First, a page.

State Parks removes 15 fish barriers to improve salmon passage

The salmon are happy at Potlach, Dosewallips and Flaming Geyser state parks. Just over a year after Washington State Parks removed culverts to improve salmon migration, hundreds of fish had returned for the first time in decades.

State Parks removed 15 fish barriers in eight state parks over a period of three years beginning in 2013, as required by a 2013 federal injunction involving tribes. The agency met its Oct. 31, 2016, deadline to remove undersized culverts that prevented fish from migrating upstream and replace them with bridges or larger culverts.

According to State Parks Stewardship Manager Lisa Lantz, the agency will continue to monitor and maintain the sites. She recognized Washington Department of Fish and Wildlife for its assistance with culvert redesign and said Parks worked closely with other agencies and tribes on the design for each project.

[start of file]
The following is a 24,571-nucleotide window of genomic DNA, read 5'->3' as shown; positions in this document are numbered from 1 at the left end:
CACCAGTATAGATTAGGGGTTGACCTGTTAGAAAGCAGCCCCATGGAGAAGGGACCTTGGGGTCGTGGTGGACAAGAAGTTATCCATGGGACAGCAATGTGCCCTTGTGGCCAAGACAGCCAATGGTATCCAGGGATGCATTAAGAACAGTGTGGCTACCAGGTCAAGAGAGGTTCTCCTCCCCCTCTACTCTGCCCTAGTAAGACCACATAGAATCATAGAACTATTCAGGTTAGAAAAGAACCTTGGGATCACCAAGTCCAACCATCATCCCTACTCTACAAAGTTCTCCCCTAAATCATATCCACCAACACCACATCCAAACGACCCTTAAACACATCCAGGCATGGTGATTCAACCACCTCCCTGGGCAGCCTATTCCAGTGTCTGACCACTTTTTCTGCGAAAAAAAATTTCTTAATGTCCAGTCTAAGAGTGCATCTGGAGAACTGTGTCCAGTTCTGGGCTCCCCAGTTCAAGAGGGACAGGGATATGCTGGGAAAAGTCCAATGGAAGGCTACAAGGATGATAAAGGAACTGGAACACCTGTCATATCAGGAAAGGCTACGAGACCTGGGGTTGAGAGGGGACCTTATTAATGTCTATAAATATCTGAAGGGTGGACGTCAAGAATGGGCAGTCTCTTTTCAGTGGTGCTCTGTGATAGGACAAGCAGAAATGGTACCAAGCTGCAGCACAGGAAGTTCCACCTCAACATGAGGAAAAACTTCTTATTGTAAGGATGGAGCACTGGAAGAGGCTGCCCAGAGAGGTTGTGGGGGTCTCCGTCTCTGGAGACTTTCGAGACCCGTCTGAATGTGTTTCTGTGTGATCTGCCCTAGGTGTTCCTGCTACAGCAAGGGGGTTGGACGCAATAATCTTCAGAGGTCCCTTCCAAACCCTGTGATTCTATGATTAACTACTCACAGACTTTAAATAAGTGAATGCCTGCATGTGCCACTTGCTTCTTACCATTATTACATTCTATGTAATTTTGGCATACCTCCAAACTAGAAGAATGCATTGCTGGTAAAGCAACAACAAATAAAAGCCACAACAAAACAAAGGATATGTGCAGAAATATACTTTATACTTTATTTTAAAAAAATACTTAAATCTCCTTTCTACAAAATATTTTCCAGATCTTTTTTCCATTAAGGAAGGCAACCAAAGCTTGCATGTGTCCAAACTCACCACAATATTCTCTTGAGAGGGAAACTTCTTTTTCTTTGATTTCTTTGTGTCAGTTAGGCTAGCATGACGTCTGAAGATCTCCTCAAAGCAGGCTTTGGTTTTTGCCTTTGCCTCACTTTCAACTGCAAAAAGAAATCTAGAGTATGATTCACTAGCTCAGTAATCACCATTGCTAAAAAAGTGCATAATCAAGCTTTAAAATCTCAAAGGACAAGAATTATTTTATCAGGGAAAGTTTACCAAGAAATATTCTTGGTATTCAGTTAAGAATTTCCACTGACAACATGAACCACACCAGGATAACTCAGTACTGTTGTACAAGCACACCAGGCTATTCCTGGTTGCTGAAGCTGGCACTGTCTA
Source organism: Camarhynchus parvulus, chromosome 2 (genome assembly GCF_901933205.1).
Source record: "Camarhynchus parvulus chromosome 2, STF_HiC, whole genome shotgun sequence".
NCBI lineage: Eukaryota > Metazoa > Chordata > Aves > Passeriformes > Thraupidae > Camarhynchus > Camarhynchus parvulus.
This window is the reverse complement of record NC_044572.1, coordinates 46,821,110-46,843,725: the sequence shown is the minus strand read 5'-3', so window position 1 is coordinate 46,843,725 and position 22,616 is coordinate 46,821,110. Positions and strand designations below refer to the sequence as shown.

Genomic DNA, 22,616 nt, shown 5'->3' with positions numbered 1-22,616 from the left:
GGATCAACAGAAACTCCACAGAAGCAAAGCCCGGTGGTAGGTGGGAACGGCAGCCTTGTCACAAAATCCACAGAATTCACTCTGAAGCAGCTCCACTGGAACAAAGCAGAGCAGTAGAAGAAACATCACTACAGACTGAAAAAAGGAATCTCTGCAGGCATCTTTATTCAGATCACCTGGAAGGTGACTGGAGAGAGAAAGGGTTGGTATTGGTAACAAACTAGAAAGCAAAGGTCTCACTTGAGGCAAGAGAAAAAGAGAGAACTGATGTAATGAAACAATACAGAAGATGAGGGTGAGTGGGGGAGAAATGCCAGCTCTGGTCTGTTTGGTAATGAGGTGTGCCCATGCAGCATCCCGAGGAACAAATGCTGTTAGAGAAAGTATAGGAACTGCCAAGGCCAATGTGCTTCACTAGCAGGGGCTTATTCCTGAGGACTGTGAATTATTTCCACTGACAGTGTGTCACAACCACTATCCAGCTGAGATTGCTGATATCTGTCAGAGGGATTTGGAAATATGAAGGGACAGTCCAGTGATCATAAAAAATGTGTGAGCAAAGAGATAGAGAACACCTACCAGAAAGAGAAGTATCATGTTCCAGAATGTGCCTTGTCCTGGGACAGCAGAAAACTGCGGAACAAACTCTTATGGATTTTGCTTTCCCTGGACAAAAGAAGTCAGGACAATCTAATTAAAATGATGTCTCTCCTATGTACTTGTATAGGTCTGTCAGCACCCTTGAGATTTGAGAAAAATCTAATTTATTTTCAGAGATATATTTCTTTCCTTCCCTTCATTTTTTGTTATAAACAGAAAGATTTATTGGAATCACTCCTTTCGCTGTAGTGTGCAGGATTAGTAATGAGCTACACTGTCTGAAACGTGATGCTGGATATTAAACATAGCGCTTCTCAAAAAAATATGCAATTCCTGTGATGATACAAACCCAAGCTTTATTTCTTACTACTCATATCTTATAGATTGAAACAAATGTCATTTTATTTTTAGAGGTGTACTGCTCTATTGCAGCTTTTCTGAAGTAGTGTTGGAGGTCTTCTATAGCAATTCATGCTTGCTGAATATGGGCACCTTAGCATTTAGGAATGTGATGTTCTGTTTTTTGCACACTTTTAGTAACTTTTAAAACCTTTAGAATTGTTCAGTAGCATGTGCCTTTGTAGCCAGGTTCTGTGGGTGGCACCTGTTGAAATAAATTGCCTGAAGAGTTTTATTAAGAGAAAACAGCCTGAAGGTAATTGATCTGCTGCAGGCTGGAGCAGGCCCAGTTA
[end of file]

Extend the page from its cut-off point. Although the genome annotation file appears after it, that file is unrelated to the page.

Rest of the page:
State Parks received $4.4 million from the state capital budget to mitigate the 15 obstructions. Lantz said several removals involved the culvert plus adjacent infrastructure, which increased construction costs. In the case of Sequim Bay State Park, the agency took out a culvert, a road, a building and a sewage lift station in order to make the necessary improvements. Parks staff then restored the stream to its natural flow, adding woody debris for fish habitat, and replanting native vegetation on the banks.

Lantz said that some results, including the Potlach State Park project, were “pretty dramatic.” The agency continues to monitor culverts on its lands to ensure they do not become barriers in the future.

Fish barriers were removed at Bogachiel, Dosewallips, Flaming Geyser, Manchester, Millersylvania, Potlatch, Wallace Falls, and Sequim Bay state parks.